Although you may know that oral cancers most commonly occur due to extensive cigarette, tobacco, or alcohol use, you may not know that over one quarter of all oral cancers occur in those do not partake in these substance. Like other cancers, they can occur in nearly anyone, though those with a family history or cancers or HPV may be more likely to develop oral cancers. Knowing the warning signs of these diseases is critical, as early detection can truly save your life. Below, we’ve listed the most common ways to spot oral cancer, and changes you can make to reduce your risk.
What To Look For
1. White or red splotches
Leukoplakia, or white patches in the mouth, and erythroplakia, red lesions in the mouth, are known as “pre-cancers”. They don’t necessarily indicate that you have the disease — in fact, white patches are often a symptom of a benign bacterial infection — but you should see your dentist regardless if they don’t disappear in two weeks, especially if you use tobacco products or excessively consume alcohol. If your dentist thinks it could be a sign of pre-cancer, you’ll have a biopsy to see if it can become cancerous.
2. Swollen tissues in the mouth and neck, loose teeth
A thickening of tissues in the cheeks, gums, under the tongue, or in the neck could be a sign of oral cancer, as can a persistent feeling that something is caught in your throat. Any lumps or swelling that does not go away after a week or two should be evaluated by your dentist, who will be able to determine if further evaluation is needed.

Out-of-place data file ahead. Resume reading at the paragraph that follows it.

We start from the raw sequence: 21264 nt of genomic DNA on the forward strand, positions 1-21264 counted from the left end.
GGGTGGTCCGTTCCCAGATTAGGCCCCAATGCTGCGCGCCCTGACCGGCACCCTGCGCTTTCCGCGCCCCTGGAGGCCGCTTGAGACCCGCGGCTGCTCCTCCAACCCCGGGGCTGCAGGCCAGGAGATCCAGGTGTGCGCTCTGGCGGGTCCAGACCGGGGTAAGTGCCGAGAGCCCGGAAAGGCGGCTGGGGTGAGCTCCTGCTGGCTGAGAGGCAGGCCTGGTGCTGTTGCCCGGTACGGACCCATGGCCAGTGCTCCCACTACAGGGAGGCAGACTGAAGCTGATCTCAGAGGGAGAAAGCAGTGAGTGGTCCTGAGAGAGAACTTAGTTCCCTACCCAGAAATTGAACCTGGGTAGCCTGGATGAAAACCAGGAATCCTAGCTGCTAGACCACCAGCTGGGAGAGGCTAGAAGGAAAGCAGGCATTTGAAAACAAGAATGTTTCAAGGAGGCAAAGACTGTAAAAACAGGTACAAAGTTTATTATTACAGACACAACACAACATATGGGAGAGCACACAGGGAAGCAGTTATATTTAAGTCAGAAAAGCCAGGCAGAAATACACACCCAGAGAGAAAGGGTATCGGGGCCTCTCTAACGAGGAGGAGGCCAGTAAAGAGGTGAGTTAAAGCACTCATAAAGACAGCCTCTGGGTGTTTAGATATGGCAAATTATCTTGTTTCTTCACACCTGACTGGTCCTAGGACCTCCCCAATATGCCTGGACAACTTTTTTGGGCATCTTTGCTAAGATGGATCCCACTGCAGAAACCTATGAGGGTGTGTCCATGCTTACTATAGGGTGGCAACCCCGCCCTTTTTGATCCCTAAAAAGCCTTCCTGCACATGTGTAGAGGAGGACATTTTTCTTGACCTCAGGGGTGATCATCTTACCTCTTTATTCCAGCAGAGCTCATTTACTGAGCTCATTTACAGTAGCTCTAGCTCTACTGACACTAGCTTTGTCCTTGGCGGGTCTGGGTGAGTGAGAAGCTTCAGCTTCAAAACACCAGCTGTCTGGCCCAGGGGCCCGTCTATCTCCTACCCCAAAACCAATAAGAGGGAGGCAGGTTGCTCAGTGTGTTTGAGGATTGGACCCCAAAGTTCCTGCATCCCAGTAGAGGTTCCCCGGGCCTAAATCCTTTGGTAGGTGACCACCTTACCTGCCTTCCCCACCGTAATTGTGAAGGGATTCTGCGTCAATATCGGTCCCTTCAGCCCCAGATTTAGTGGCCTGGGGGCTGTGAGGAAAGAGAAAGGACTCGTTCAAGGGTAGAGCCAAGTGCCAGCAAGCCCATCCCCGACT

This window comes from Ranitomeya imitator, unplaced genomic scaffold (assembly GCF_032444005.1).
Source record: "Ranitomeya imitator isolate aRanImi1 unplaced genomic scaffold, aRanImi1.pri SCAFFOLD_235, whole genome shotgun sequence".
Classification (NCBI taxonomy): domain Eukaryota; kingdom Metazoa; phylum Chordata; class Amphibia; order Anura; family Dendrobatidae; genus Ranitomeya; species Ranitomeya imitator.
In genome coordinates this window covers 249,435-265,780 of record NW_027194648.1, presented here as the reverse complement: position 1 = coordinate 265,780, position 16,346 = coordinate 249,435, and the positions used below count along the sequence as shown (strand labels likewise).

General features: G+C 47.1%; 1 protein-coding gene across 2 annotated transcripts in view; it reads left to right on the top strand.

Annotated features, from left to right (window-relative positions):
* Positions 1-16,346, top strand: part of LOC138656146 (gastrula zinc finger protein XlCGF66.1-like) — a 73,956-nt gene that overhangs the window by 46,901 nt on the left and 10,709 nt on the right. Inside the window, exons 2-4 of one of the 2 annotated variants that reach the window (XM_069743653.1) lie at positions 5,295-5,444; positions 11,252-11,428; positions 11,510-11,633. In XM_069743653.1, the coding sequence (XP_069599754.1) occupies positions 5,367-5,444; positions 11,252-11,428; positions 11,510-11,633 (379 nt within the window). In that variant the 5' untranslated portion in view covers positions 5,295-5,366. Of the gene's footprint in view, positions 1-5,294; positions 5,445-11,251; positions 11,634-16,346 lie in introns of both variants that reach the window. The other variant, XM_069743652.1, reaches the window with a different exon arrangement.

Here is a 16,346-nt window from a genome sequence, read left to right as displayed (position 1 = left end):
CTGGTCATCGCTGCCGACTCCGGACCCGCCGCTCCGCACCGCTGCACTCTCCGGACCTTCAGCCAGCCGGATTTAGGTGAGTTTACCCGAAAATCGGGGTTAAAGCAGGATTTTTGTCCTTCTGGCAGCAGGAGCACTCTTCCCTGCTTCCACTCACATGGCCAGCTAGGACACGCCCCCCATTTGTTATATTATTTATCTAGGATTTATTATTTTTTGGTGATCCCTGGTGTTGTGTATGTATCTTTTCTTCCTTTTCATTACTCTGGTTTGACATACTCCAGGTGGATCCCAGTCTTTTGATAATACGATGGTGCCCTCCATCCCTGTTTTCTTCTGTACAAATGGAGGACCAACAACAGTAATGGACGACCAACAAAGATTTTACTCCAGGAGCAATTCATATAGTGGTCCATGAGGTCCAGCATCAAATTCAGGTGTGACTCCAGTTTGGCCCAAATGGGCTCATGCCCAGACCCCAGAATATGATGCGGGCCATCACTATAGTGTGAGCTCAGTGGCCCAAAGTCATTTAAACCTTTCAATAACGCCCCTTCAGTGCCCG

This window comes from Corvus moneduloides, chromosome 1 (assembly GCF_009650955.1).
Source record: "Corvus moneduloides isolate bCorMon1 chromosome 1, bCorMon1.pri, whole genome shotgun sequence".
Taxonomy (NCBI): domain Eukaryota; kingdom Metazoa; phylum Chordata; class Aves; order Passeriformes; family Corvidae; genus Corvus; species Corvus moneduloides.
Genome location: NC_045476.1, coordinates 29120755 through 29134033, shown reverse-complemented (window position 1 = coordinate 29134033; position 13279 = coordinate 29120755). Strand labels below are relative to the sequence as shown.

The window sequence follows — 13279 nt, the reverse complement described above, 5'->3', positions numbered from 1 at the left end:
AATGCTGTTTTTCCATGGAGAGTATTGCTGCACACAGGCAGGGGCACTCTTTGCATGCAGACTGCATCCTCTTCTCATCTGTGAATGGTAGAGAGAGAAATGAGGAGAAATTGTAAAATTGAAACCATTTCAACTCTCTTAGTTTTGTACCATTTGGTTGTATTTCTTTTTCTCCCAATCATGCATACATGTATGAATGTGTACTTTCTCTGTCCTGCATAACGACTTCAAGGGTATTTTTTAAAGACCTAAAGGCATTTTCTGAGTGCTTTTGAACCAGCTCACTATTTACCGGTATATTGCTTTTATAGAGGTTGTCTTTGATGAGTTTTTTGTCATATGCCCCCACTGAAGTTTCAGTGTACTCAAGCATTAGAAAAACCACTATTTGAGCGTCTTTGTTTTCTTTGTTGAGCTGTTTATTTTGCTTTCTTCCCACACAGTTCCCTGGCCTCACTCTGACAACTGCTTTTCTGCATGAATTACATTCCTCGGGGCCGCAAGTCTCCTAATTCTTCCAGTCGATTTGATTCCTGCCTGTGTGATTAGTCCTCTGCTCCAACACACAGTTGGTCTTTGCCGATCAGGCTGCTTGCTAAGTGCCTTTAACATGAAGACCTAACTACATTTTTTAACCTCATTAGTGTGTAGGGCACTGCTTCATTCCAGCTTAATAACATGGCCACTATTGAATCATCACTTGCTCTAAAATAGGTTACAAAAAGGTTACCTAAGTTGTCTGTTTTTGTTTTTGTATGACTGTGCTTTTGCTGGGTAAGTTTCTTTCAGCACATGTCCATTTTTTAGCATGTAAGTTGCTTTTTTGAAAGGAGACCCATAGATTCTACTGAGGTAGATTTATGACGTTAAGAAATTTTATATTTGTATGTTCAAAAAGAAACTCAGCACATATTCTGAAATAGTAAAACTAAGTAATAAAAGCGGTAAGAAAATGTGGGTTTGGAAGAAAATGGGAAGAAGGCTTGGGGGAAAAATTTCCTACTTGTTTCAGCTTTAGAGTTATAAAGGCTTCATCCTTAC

Loose teeth can also be an indication that oral cancer has developed or is developing, as can any change in the way your dentures fit.
3. Pain in the mouth, throat, or jaw
Pain is, unfortunately, a symptom of many different issues and often time isn’t cancer. However, persistent pain that does not go away and has no apparent cause can be a symptom of cancer, as is an difficulty with chewing or swallowing, speaking — especially unexplained hoarseness — or using your jaw.
1. Visit your dentist regularly
During your regularly scheduled dental checkups, your dentist will likely scan your mouth and neck for many of the symptoms above, especially any lumps or lesions that could be suspicious. These can be difficult to spot yourself until this disease has advanced quite far and, as we said, early detection is essential to optimal survival outcomes. So, if you maintain a regular schedule of dental visits, you’ll help ensure that anything suspicious gets caught and treated as soon as possible.
2. Eat a well-balanced diet
A diet rich in fruits and vegetables are essential to prevent cancers, as they contain high amounts of antioxidants to help combat cancer-causing free radicals.
3. Known your family history
If you have a history of cancer in your family, you may be more likely to develop oral or other types of cancer yourself. Be sure to visit both your dentist and your primary care physician regularly to ensure that any pre-cancerous signs are spotted and treated before they can develop into the full-blown disease.
4. Quit tobacco products and excessive drinking
Most oral cancers occur in those who use tobacco products or drink excessively. Complete abstinence from these products is the best way to ensure that you won’t develop oral cancer, but quitting tobacco and cutting back on alcohol consumption can go a long way in cutting down your risk as well.
Arming yourself with information about oral cancer is an important way to help prevent the disease from occurring, and can help you check for warning signs that can be treated early for optimal results. If you have any concerns at all about oral cancer, feel free to contact us and schedule a consultation — we’re here to keep you and your smile happy and healthy for years to come.
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